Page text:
Crescent Beach, British Columbia
Crescent Beach has been a summer destination for centuries. In pre-colonial times, it was the location of a significant temporary summer camp for area aboriginals. The tidal mudflats were a good clam digging area. Wild berries, especially cranberries, and a weir site were located at nearby Nicomekl River and Serpentine River areas. The area was part of Snokomish territory until a smallpox epidemic in 1850 forced the survivors and their lands to be amalgamated into the Semiahmoo First Nation. Artifacts such as arrowheads and jade have been found on the beach in the modern era.
The Semiahmoo First Nation attributes three to five metres depth of the land base to archaeological deposits of clams, charcoal and fire-cracked rocks without which the area would largely just be a sandspit. Modern excavations in some parts have also uncovered more than 700 human remains.
In 1875, Walter Blackie, the first blacksmith in New Westminster, purchased 150 acres of the land. The land bar projecting into Mud Bay portion of Boundary Bay was later named Blackie Spit.
In 1909, development of the Great Northern Railway from Blaine, Washington to New Westminster provided easier access to the beach for Vancouver-area residents. In 1913, permanent dikes (now serving as the waterfront walkway) were established to permit subdivision development. In 1912, a pier was and the Crescent Beach Development Company promoted Crescent Beach as a resort area. Notable Vancouverites began building summer homes in the neighbourhood. That year, Captain Watkin Williams also opened the Crescent Beach Hotel, a 21-room building with a restaurant, store and post office. The hotel burned down in February 1950.
Oysters imported from Japan seeded a thriving business for some decades until the Crescent Oyster Company was closed in 1961 due to river pollution and contemporary concerns about shellfish paralytic poisoning.
Crescent Beach is home to Alexandra Neighbourhood House, the Crescent Beach Pier and Blackie Spit Regional Park, all local landmarks. Crescent Beach is the home of the "Crescent Beach Swim Club", a local club that offers swimming, sailing, tennis, water polo, and triathlon lessons to kids.
On the southern end of Crescent Beach near the bottom of 101 steps staircase at 24th Ave. is the 120 tonne Crescent Rock boulder. Crescent Rock Beach is the 6.5 km. long rugged strip of shoreline from this large rock to White Rock at the base of the Ocean Park bluffs that is utilized by naturists and nudists for nude sunbathing and skinny-dipping. The City of Surrey refuses to endorse its clothing-optional use as it is outside their jurisdiction but the RCMP have acknowledged that nude use on this area out of sight from the marine parks at Crescent Beach and White Rock is legal under Canadian case law.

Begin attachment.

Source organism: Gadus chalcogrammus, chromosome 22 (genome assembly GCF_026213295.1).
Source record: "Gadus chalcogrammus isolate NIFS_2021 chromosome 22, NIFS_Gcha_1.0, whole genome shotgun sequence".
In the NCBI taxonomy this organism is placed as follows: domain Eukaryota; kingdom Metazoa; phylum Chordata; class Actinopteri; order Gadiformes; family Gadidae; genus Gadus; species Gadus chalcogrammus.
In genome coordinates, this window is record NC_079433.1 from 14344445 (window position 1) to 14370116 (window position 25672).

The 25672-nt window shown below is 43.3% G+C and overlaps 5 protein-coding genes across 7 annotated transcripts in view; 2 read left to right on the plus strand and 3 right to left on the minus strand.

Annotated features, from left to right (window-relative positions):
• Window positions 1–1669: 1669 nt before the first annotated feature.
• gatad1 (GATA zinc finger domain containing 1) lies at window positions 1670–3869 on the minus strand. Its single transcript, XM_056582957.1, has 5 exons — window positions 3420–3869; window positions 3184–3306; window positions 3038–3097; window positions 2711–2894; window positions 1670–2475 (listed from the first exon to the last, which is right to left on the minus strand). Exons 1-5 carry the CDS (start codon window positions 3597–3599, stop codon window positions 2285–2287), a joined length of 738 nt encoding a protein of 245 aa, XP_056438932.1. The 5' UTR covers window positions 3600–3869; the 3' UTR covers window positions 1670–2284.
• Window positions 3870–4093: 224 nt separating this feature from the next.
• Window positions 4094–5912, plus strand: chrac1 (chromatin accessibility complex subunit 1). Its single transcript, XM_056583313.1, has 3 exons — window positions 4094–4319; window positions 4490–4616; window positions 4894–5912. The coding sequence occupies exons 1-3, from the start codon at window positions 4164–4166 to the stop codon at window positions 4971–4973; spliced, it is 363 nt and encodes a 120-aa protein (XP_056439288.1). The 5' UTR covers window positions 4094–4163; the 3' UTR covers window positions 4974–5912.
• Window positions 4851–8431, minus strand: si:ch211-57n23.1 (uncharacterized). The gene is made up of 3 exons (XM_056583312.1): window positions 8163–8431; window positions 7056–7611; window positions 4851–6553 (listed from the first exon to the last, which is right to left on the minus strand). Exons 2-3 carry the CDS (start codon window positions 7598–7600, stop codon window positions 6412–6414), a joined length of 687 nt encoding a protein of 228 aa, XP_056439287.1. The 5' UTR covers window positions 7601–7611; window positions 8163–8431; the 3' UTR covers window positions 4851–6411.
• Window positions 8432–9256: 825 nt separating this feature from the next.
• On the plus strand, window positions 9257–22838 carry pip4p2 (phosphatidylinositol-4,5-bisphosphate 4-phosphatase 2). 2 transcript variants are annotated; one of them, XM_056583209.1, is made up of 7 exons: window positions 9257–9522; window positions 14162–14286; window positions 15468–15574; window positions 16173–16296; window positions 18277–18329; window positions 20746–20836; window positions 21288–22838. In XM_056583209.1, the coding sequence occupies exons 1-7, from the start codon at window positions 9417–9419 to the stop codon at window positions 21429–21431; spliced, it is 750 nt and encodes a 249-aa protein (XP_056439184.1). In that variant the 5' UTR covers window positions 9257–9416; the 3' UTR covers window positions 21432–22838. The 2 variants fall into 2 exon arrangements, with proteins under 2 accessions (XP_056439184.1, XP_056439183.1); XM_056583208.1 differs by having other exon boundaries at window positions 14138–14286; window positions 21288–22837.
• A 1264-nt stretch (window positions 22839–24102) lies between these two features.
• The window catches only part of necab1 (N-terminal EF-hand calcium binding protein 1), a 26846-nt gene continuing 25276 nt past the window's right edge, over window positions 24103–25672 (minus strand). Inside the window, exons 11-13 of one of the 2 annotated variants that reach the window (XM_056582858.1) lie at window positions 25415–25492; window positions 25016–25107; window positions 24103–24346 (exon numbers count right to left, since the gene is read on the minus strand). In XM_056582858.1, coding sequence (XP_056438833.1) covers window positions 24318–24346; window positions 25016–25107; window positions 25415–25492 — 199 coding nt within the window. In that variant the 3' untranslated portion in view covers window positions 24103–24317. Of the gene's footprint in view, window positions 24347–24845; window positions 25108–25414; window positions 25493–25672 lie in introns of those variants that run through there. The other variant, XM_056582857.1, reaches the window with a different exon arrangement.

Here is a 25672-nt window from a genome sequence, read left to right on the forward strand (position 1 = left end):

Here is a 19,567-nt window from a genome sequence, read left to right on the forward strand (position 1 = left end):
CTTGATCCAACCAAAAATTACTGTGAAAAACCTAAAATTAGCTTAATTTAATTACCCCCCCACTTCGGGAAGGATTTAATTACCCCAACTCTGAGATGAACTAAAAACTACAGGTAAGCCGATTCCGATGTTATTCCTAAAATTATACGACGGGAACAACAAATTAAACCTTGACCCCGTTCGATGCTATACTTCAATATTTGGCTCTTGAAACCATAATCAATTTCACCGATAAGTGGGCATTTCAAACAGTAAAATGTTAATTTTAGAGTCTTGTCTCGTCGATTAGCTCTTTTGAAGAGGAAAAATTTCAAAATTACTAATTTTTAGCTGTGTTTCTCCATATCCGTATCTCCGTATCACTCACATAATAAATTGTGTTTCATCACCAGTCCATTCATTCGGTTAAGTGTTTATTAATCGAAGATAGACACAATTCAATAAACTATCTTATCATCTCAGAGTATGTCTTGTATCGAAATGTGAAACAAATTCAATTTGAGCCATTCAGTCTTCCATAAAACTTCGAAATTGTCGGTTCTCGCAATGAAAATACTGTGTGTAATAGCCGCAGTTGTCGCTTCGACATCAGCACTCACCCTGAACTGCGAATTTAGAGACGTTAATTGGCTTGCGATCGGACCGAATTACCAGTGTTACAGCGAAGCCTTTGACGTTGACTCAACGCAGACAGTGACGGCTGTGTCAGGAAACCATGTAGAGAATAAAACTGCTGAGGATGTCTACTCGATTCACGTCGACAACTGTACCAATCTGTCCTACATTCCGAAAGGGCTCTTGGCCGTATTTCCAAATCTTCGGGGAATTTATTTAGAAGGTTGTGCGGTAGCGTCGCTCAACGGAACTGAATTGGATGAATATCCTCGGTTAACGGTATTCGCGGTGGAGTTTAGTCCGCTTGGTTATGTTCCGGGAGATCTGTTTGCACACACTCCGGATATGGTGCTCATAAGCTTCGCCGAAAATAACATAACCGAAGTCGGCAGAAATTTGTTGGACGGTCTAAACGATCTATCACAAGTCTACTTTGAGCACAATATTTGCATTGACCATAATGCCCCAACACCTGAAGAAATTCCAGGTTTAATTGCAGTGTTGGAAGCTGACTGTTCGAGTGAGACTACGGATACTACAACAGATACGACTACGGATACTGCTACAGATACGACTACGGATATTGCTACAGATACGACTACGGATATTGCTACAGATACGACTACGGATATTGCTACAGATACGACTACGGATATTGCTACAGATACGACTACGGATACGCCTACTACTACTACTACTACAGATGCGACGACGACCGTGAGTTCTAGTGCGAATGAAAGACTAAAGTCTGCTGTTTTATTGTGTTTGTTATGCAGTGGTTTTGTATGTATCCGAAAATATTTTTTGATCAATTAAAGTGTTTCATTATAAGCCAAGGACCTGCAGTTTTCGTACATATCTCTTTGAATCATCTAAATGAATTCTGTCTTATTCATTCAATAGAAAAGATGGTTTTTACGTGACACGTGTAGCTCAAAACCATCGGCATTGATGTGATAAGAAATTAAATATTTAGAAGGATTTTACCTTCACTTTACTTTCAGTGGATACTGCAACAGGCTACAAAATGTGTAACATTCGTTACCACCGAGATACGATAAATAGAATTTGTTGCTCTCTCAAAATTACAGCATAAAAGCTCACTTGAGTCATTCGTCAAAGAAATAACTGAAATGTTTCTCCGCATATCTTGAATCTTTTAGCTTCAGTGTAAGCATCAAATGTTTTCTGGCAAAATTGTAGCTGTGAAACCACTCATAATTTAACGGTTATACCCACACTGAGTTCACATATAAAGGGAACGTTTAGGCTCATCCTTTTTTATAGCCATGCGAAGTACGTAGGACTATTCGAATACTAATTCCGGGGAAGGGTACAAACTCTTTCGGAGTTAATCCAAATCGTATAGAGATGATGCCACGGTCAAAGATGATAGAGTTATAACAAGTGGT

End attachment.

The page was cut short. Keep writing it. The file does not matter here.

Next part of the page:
Blackie Spit birdwatching
The northernmost portion of Crescent Beach is Blackie Spit, named after a settler and known as a birdwatching site beside Mud Bay and near Nicomekl River. The City of Surrey created Blackie Spit Park in 1996.
The park is an annual migration rest stop for the Pacific Flyway for 300 species of birds including 10,000 ducks and geese. It is the only area in Boundary Bay where Purple Martins nest. The Eelgrass meadows, mud flats and tidal marsh serve as bird habitats year-round and each day experience two high tides and two low tides instead of the typical one a day. Shorebirds feed off biofilms, a paper-thin mucus, that consist of bacteria, diatoms (microscopic plants) and organic detritus.
Crescent Beach has a single road access (Crescent Beach Road) to the rest of Surrey which crosses the BNSF Railway. Implications for emergency access and impact of noise and coal dust from the trains are long-time concerns for residents. From 2002 to 2014, the number of trains quadrupled from five to 20 a day.
Beecher Street, known as the Marine Drive of Crescent Beach, is home to bistros, ice cream cafes and small stores.
Arts & culture
A 2008 teen novel Reading the Bones by Gina McMurchy-Barber featured 12-year-old heroine Peggy Henderson uncovering an archaeological skull in her uncle's backyard in Crescent Beach.
- Reid, Amy (July 15, 2014). "Neighbourhoods: Crescent Beach is Surrey's 'hang ten' seaside village". The Now (Surrey, British Columbia).
- Brown, Jack (2012). "Semiahmoo Encampments". surreyhistory.ca. Retrieved 3 August 2014.
- "Neighbourhoods: The history of Crescent Beach". The Now (Surrey, British Columbia). July 24, 2014.
- Don Welsh, manager archaeology services, Semiahmoo First Nation (August 5, 2014). "Letters: Beach history more extensive". Peace Arch News (White Rock, British Columbia).
- crescentrockbeach.org. Surrey's United Naturists http://crescentrockbeach.org/index.shtml. Retrieved 3 August 2014. Missing or empty
- Staff Writer (August 15, 2011). "Semiahmoo: Life's a beach". Surrey Leader. Retrieved 3 August 2014.
- Jack Christie (December 15, 2002). "A Day at Mud Bay". British Columbia Magazine.
- "Railing against coal trains". bclocalnews.com. March 20, 2013. Retrieved 3 August 2014.
- Reading the Bones: A Peggy Henderson Adventure
- Peter T. Chattaway (June 18, 2012). "Farewell to Crescent Beach". patheos.com blog. Retrieved Sep 26, 2013.
- Browne, Alex (Nov 9, 2011). "Perchance to dream in Crescent Beach". Peace Arch News. Retrieved 3 August 2014.
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